establish political action committees, which may make campaign contributions,
even if the corporation is a government contractor. Moreover, the plaintiffs
argue, the ban does not apply to employees of corporations that contract with
the government. The president of a corporation that contracts with the
government and even the corporate employees responsible for negotiating
government contracts are all free to make political contributions, but
individuals who contract directly with the government are not.
The plaintiffs’ other argument is that the restriction violates the First
Amendment because it restricts their right to contribute to campaigns yet is not
narrowly tailored to serve any legitimate public purpose. Plaintiffs state that
the only plausible justification for the ban would be that it somehow prevents
corruption or the appearance of corruption. To serve that purpose, plaintiffs
concede that it would be justifiable to ban contributions to candidates for
positions that are actually involved in the decision-making for government
contracts from individuals who are bidding for or performing under such
Some state pay-to-play laws are designed this way. The federal contribution
ban, however, prohibits plaintiffs from making contributions to presidential
candidates for president and Members of Congress, even though the president and
Members of Congress have no role whatsoever in the awarding of personal services
contracts such as the plaintiffs’.
The Federal Election Commission, which is charged with defending the ban,
responds that the ban has “deep roots in our nation’s history” and serves two
important government interests.
First, it helps prevent corruption and the appearance of corruption. And
second, it helps ensure that government contracts are awarded on merit and that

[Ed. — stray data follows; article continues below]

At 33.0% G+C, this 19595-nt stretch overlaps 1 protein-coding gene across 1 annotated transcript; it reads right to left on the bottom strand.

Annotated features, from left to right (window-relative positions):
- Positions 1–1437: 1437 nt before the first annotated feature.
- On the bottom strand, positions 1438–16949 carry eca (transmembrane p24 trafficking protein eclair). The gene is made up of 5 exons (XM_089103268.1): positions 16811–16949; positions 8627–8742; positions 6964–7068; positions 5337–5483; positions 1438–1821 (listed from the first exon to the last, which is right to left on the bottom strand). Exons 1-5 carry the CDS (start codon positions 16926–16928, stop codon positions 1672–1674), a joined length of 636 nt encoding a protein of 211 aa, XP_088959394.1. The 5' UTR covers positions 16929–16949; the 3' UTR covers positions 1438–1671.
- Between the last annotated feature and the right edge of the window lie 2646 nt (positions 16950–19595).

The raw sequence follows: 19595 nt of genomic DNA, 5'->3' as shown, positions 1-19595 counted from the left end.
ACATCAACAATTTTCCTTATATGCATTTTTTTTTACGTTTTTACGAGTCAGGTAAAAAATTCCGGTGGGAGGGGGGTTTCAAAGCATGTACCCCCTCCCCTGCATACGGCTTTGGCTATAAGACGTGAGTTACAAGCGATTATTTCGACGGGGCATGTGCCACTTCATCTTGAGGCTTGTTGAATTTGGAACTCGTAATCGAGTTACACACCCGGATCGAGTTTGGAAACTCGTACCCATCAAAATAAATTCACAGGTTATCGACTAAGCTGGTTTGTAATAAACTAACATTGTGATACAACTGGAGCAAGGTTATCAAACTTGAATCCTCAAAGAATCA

contractors are not coerced into political participation. Politics can infect
the government contract process, the FEC says, even when elected officials do
not formally approve government contracts. Moreover, many agency employees
involved in government contract positions owe their jobs to the presidential
Responding to plaintiffs’ claims of discriminatory treatment under the Equal
Protection clause, the FEC says federal election law treats groups differently.
For example, federal employees may not solicit campaign donations, while
government contractors may. The Constitution requires strict scrutiny of laws
that discriminate between different groups when they do so on the basis of a
specially protected criterion, such as gender or race. But laws that use some
other basis for making distinctions — such as whether someone contracts with
government — are constitutional so long as Congress has a rational basis for
So, who is right? That is for the court to decide, which may happen as soon
as a hearing scheduled for later this month. In the meantime, the ban remains in
effect, which means you have a choice to make: accept the government contract or
continue being able to make contributions to federal campaigns.
© Copyright 2012, Roll Call Inc. Reprinted with permission. Widely regarded